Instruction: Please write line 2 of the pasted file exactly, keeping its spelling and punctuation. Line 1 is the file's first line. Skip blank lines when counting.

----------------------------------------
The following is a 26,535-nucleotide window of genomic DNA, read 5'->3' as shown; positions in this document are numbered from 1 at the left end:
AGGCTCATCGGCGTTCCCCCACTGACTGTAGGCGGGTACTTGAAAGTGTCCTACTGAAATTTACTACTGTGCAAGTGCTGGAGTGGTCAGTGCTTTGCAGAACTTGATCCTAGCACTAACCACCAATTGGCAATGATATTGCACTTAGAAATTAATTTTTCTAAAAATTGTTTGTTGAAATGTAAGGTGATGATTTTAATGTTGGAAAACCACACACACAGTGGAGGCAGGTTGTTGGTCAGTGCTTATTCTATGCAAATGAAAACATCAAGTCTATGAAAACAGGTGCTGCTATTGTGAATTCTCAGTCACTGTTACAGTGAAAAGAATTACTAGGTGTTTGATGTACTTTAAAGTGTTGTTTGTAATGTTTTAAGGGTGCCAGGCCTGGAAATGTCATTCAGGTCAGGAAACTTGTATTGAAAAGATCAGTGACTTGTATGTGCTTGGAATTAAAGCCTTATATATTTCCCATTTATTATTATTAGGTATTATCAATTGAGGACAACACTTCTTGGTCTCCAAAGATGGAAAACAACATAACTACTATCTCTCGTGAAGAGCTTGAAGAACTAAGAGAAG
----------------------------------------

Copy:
AGGCTCATCGGCGTTCCCCCACTGACTGTAGGCGGGTACTTGAAAGTGTCCTACTGAAATTTACTACTGTGCAAGTGCTGGAGTGGTCAGTGCTTTGCAGAACTTGATCCTAGCACTAACCACCAATTGGCAATGATATTGCACTTAGAAATTAATTTTTCTAAAAATTGTTTGTTGAAATGTAAGGTGATGATTTTAATGTTGGAAAACCACACACACAGTGGAGGCAGGTTGTTGGTCAGTGCTTATTCTATGCAAATGAAAACATCAAGTCTATGAAAACAGGTGCTGCTATTGTGAATTCTCAGTCACTGTTACAGTGAAAAGAATTACTAGGTGTTTGATGTACTTTAAAGTGTTGTTTGTAATGTTTTAAGGGTGCCAGGCCTGGAAATGTCATTCAGGTCAGGAAACTTGTATTGAAAAGATCAGTGACTTGTATGTGCTTGGAATTAAAGCCTTATATATTTCCCATTTATTATTATTAGGTATTATCAATTGAGGACAACACTTCTTGGTCTCCAAAGATGGAAAACAACATAACTACTATCTCTCGTGAAGAGCTTGAAGAACTAAGAGAAG